India, Pakistan in new gunfire in Kashmir

Updated 12 October 2014

India, Pakistan in new gunfire in Kashmir

JAMMU, India: India and Pakistan exchanged gunfire across the Kashmir frontier on Saturday, Indian military officials said, ending a pause in fighting that has already killed 17 civilians in the two countries in the worst skirmishes in a decade.
After nine days of attacking each other with mortars and heavy machine guns, the two armies abruptly stopped fighting on Thursday night, although their governments kept up the war of words blaming the other of launching unprovoked fire.
But on Saturday, Pakistan border guards targeted 10 Indian border posts in the Poonch sector, an Indian army official said. “Our troops retaliated. Heavy firing is going on,” he said.
There was no immediate report of casualties.
There was also no word from Pakistan on the latest outbreak of fighting.
Both sides have blamed the other for triggering a crisis on the border, with Pakistan suggesting that India’s new government led by nationalist Prime Minister Narendra Modi was flexing its muscles on the dispute over Kashmir, the cause of two wars.
New Delhi says Pakistan has ratcheted up tensions to keep alive the 67-year-old dispute and vowed a strong response to any Pakistani attempt to stir up trouble in the Muslim-majority region where India is trying to end an armed revolt.
“Pakistan wants to internationalize the Kashmir issue, but they have failed in it. They have failed in infiltrating terrorists — they want to give cover to them by firing at our posts. We gave them a befitting reply,” army lieutenant general K.H. Singh said.
The two sides agreed a cease-fire in 2003 which has frayed over the past two years.


Notes from a European COVID-19 summer

Updated 29 September 2020

Notes from a European COVID-19 summer

  • After the ease of the lockdown in early June coinciding with the summer holidays, Europeans started seeing light at the end of the tunnel

BARCELONA: No doubt this has been an uncommon and unconventional summer, and with the second coronavirus disease (COVID-19) phase knocking at our doors, looking back at the short-lived break feels like a black and white memory.

It’s unclear if, in the history of the EU, borders have ever been shut the way they were forced to at the beginning of the pandemic. COVID-19, though, is critical enough to allow this exception; the virus threatens hundreds of thousands of lives.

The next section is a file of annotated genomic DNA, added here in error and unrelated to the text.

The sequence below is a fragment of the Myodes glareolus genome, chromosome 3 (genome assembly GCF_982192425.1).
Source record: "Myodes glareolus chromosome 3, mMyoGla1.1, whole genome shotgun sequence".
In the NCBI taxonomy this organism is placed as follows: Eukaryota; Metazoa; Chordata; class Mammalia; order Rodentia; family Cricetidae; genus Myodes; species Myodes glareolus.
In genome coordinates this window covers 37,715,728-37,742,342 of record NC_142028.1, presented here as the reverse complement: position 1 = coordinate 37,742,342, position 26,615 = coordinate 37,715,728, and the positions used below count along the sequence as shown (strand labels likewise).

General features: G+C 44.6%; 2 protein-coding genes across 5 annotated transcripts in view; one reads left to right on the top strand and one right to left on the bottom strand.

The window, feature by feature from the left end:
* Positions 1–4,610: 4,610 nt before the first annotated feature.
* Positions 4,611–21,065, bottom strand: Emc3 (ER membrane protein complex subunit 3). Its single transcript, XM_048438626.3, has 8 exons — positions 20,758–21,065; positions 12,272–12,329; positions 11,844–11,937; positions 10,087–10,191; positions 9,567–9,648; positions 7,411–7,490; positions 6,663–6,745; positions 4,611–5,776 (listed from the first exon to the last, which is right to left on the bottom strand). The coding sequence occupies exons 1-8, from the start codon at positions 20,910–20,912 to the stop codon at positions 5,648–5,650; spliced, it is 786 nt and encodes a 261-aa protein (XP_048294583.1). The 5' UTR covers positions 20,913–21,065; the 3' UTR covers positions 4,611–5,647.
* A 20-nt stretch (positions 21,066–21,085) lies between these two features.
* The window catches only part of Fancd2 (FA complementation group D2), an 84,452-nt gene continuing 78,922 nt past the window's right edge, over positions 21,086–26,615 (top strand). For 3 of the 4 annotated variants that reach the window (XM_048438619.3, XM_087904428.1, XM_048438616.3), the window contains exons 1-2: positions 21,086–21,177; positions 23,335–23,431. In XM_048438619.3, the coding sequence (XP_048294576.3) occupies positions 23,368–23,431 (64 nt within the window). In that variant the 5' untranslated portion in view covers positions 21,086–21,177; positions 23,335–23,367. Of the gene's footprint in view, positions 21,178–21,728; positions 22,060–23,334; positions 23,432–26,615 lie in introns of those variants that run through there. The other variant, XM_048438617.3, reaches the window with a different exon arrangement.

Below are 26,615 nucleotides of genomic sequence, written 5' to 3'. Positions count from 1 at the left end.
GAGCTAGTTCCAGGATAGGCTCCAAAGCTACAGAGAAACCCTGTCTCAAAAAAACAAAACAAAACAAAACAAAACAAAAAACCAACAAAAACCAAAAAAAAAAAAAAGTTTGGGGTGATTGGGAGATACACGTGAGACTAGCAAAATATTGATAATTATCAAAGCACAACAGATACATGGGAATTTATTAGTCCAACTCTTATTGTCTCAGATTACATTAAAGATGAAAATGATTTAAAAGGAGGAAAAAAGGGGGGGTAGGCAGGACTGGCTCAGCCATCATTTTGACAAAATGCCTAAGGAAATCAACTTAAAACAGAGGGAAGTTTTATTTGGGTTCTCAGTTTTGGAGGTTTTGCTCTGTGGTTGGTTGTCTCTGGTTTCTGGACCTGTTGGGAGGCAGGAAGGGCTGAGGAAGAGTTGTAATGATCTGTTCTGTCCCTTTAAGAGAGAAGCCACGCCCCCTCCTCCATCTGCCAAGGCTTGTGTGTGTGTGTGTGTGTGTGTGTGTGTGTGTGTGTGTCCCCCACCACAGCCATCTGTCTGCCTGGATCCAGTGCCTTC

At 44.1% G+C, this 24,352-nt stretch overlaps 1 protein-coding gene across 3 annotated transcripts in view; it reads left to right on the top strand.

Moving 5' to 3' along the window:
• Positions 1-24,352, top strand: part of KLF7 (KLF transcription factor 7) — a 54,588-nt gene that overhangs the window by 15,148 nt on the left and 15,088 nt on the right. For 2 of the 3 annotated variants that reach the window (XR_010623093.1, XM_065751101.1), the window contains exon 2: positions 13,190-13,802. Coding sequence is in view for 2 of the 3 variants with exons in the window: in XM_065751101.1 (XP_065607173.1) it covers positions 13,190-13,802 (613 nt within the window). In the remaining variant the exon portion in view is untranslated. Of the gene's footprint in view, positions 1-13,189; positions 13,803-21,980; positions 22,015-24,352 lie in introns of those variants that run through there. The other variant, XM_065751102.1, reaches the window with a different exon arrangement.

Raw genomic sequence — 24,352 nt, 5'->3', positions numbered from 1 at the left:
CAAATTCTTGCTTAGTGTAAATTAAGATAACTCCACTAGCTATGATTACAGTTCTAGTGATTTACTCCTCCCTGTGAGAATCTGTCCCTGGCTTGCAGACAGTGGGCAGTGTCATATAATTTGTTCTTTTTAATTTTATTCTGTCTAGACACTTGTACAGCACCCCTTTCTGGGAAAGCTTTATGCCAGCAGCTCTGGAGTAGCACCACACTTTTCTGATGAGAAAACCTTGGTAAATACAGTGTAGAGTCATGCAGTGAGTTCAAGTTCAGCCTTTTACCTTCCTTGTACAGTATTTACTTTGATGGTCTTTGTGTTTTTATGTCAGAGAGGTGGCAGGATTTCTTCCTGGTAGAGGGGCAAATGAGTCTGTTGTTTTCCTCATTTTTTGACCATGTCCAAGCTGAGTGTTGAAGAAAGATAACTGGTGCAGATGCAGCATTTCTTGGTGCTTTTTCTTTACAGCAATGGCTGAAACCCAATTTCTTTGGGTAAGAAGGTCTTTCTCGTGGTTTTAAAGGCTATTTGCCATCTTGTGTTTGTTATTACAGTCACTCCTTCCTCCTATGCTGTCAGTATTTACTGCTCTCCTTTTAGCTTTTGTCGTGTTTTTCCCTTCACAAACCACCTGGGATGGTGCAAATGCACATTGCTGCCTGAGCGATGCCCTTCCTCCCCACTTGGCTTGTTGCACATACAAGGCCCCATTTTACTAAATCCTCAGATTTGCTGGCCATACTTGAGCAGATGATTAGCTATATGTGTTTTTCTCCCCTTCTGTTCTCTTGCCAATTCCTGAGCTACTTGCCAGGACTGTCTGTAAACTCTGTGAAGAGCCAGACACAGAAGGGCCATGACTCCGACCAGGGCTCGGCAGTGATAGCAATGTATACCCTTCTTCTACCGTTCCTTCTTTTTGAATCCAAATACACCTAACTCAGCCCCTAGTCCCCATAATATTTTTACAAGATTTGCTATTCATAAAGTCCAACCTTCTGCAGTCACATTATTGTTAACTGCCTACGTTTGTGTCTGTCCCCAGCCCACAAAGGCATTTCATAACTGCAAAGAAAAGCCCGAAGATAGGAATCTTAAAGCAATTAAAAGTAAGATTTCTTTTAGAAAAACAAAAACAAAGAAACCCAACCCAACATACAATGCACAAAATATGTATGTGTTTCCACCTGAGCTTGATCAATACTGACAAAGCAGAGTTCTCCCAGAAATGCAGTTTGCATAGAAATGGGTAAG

After the ease of the lockdown in early June coinciding with the summer holidays, Europeans started seeing light at the end of the tunnel. For those who usually pick international destinations, such choice was still largely impossible, and the question of mobility dawned on everyone. For an Arab who made the choice to live in Europe for the freedom of movement and openness, this became an even greater existential crisis.

The third week of June brought a wave of euphoria, and the thrill of weighing the anchor and sailing away after a long pause. Commercial airlines returned, trying to brush off the traumatizing period, and the new reality of reduced fleets and travel routes making air travel impractical. That did not discourage those who depend on bridging long distances, whether for work purposes or family, though others found the new experience daunting and scary, turning to national and local tourism by car; camper vans began to dot the continent’s highways.

Needing to travel as soon as the travel ban was lifted in June, my first trip was from Barcelona to Berlin. The usual commute to the airport to catch a flight felt like I was preparing to set off into space, getting ready physically and mentally for the most extreme conditions. Buses were rare, everything was wrapped in plastic. Masks, gloves, scared gazes, and an eerily empty El Prat airport all prompted nerves. The plane was mostly empty; everyone was required to keep masks on, disinfectants were offered at the entrance and no printed inflight material was made available.